Disney’s Mulan Reveals Bisexuality on ABC Show in Wake of Decrease in LGBT TV Presence
A large part of childhood, at least mine, was classic Disney films – especially the Disney princesses. Now, in what appears to be an attempt to be more inclusive of the LGBTQ community, ABC’s prime time show, “Once Upon a Time,” has revealed the Disney princess Mulan as bisexual on a recent episode, “Faith, Trust, and Pixie Dust” (aired October 13th).
At the AFX Festival in June, the Huffington Post spoke with creators Adam Horowitz and Eddy Kitsis about the show and the inclusion of an LGBT character. “We are absolutely open to that, and for us, it’s a matter of the right time and the right story. It’s something we discuss and we’re open to, it’s just not something we’ve done yet,” Kitsis said. “And it’s the same as with any love story — we’d have to do it right and give it its due,” Horowitz said.
“Once Upon a Time,” is a prime-time show that takes classic Disney magic and characters such as Robin Hood, Aurora from Sleeping Beauty, Red Riding Hood, Tinker Bell and many more and puts them in the quaint city of Storybrooke, New England. A Queen’s curse has all the characters trapped in the city, and they’ve lost their memories and the “happy-ever after” endings Disney gave to them.
Last season, Mulan had a love connection with Prince Phillip. However, In the third season’s recent episode, Mulan goes to Aurora to confess her love for her, however before she can, Aurora exuberantly announced she is pregnant with Prince Phillip’s baby. This devastates Mulan, but establishes her sexual orientation as bisexual.
This episode follows the release of a report by the Gay & Lesbian Alliance Against Defamation (GLAAD) stating LGBT characters are under represented in modern television programing. In the report released last week, GLAAD found the amount of LGBT characters to be higher than the 2011 report, but still fairly low compared to 2012.
“Last season marked a significant benchmark for LGBT representation on prime-time television. The sheer number and prominence of the characters the networks brought to small screens across the country coincided with a stellar year of advances for the LGBT movement,” said GLAAD’s Strategic Giving Officer, Wilson Cruz, in the report. “Networks can lead the way in affecting culture change when it comes to LGBT equality. When green lighting Pilots, executives should keep in mind that the diversity they present in their characters can have a great impact on our societies understand and acceptance of the LGBT community, not only here, but in ever country where these shows are broadcast.”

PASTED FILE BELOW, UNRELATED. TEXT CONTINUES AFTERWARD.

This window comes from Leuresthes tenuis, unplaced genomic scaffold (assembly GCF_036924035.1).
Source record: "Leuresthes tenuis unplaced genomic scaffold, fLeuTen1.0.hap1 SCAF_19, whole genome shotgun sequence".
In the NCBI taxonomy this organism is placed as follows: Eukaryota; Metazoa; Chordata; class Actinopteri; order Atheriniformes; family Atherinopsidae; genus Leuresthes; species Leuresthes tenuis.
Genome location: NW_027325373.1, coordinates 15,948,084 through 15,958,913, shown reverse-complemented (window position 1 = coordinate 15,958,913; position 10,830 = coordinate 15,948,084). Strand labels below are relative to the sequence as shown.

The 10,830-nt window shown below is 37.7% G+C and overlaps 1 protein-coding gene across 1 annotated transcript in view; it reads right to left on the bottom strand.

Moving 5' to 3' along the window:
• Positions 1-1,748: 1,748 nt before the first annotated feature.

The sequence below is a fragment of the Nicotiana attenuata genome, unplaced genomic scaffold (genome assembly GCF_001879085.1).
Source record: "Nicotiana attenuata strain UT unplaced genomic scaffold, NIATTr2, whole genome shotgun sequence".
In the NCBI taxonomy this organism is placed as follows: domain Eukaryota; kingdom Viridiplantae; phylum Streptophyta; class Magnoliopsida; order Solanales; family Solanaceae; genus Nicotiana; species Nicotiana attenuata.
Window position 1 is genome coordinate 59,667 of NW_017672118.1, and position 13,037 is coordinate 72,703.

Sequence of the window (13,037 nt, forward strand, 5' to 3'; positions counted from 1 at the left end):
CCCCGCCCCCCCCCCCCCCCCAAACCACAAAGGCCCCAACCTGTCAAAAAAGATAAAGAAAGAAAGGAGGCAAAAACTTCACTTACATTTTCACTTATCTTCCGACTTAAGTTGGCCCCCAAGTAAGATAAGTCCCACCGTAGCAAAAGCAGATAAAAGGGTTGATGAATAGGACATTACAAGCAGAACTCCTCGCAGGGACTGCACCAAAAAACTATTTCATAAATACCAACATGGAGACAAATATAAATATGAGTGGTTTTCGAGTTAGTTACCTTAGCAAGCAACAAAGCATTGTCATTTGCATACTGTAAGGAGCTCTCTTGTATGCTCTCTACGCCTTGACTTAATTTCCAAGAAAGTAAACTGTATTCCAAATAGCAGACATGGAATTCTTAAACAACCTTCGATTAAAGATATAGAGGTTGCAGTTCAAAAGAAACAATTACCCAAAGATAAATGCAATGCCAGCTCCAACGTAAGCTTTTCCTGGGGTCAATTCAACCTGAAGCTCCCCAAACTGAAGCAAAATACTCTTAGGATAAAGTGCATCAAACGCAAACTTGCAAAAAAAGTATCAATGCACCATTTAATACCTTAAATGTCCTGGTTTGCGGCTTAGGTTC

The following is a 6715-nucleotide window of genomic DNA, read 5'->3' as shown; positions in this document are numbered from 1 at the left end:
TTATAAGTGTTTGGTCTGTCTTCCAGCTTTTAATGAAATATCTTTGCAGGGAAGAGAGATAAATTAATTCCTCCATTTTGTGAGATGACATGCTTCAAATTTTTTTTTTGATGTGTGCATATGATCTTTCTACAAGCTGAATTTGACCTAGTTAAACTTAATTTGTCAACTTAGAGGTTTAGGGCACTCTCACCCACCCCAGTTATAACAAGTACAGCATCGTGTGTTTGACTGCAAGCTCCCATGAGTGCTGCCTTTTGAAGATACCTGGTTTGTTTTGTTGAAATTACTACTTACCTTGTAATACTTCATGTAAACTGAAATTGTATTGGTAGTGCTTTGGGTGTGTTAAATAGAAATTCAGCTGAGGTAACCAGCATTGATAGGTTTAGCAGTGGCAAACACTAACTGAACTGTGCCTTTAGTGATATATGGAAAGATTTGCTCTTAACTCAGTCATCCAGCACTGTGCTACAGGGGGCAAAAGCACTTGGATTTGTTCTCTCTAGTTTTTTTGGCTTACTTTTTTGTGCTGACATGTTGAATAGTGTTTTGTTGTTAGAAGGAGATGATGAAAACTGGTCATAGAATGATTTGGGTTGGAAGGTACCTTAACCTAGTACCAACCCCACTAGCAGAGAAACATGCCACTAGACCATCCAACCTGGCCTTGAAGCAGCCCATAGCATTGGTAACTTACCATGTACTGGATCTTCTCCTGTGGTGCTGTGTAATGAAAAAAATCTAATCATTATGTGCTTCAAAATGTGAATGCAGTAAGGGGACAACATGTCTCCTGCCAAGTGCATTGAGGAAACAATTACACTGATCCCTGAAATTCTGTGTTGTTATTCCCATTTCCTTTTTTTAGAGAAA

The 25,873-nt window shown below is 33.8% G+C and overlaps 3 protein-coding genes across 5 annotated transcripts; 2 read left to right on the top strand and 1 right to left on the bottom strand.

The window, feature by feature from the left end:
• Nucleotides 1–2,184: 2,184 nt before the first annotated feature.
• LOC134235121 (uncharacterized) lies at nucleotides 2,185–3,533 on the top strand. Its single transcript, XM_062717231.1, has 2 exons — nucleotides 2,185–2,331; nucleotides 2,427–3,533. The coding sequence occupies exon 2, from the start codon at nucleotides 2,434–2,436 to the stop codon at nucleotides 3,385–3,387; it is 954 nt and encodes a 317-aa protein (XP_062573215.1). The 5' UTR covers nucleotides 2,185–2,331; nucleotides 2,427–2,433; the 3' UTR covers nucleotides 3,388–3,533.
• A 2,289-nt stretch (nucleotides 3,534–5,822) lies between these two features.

LGBT representation exists on a variety of shows including “Bones,” “The Carrie Diaries,” “Nashville,” and “Two and a Half Men” among many others. The wildly successful and popular “Glee” has never been afraid of supporting the LGBT community. The Fox show has gone as far as adding Unique, an African-American transgender women, as a frequent supporting member of the case in addition to the numerous LGBT regulars. Going one step further, Unique will take on a regular role in the program this season.
While overall LGBT representation was the focus of the GLAAD report, racial diversity was also examined. “For the third year in a row, overall racial and ethnic diversity on prime-time broadcast scripted series remains largely the same with 23% of 796 series regulars being people of color (POC),” GLAAD reported.
Within sexual minorities of color, those numbers broke down to about the same, with about 70% of LGBT characters on both broadcast and cable television being white, and between 25-30% being people of color.
The report broke down the diversity of the 796 LGBT character; 613 are Caucasian, 86 are African-American, 44 are Asian-Pacific Islander, 39 are Latino/a and 14 are “Other.”
According to The Wrap, “It was disheartening to see a decrease, but the numbers are still higher than they were two years ago,” GLAAD’s Associate Director of Entertainment Media, Matt Kane said. “We’ve seen it hover around a similar level, which is what we’ve seen with other minority groups. There’s no backlash, it’s just a leveling off and it’s a sign that there’s a glass ceiling for gay and minority characters that needs to be broken through.”
Despite the decline in the representation of the LGBT community, FOX, ABC and ABC Family were found the most inclusive both having 5.4 percent of their prime-time series casting 5.4 percent LGBT characters as regulars.
I guess “Once…” wont have the story book ending for this bi-sexual princess, but as with many prime-time soap operas, and the representation of LGBT in the media, we’ll have to wait and tune in to see if things can change.
Ashleigh Boisseau is a feminist and a student at Virginia Commonwealth University, majoring in Mass Communications with a concentration in Print Journalism and minoring in Gender, Sexuality, and Women's Studies. She plans on using her passion for writing to educate others and to reach as many people as she can. Diversity & equality for all is very important and get’s her fired up. She enjoys shopping, nannying, and the little things in life-- no cliché. If she can inspire a few, she’s happy!
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